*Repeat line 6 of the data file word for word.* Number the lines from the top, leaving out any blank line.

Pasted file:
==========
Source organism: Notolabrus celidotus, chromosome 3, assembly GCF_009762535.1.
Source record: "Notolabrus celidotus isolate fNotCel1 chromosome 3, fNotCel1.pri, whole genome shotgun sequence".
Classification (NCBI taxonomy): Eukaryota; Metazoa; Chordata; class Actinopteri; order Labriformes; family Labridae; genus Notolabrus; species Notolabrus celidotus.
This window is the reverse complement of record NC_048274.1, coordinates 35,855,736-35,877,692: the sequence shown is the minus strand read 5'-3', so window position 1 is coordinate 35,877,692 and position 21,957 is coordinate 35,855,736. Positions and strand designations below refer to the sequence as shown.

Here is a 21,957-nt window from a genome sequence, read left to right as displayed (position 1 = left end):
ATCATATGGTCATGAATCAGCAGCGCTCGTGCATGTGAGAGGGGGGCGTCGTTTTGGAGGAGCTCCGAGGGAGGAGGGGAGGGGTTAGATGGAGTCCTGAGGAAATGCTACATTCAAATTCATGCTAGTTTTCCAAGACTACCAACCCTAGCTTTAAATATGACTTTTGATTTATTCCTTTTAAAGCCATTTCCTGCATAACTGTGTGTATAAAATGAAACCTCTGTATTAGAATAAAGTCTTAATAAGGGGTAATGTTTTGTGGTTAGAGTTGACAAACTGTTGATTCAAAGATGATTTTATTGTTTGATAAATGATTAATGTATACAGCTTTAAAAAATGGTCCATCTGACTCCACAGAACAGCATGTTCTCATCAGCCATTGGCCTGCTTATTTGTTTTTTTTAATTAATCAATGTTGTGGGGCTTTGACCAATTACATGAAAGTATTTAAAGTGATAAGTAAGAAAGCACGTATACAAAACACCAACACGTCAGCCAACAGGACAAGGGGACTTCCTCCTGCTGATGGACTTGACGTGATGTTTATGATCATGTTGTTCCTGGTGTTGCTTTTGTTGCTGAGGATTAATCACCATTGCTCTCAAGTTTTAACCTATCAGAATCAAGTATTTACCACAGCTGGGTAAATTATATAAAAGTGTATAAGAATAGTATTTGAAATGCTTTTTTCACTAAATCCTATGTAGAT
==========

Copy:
ATCATATGGTCATGAATCAGCAGCGCTCGTGCATGTGAGAGGGGGGCGTCGTTTTGGAGGAGCTCCGAGGGAGGAGGGGAGGGGTTAGATGGAGTCCTGAGGAAATGCTACATTCAAATTCATGCTAGTTTTCCAAGACTACCAACCCTAGCTTTAAATATGACTTTTGATTTATTCCTTTTAAAGCCATTTCCTGCATAACTGTGTGTATAAAATGAAACCTCTGTATTAGAATAAAGTCTTAATAAGGGGTAATGTTTTGTGGTTAGAGTTGACAAACTGTTGATTCAAAGATGATTTTATTGTTTGATAAATGATTAATGTATACAGCTTTAAAAAATGGTCCATCTGACTCCACAGAACAGCATGTTCTCATCAGCCATTGGCCTGCTTATTTGTTTTTTTTAATTAATCAATGTTGTGGGGCTTTGACCAATTACATGAAAGTATTTAAAGTGATAAGTAAGAAAGCACGTATACAAAACACCAACACGTCAGCCAACAGGACAAGGGGACTTCCTCCTGCTGATGGACTTGACGTGATGTTTATGATCATGTTGTTCCTGGTGTTGCTTTTGTTGCTGAGGATTAATCACCATTGCTCTCAAGTTTTAACCTATCAGAATCAAGTATTTACCACAGCTGGGTAAATTATATAAAAGTGTATAAGAATAGTATTTGAAATGCTTTTTTCACTAAATCCTATGTAGAT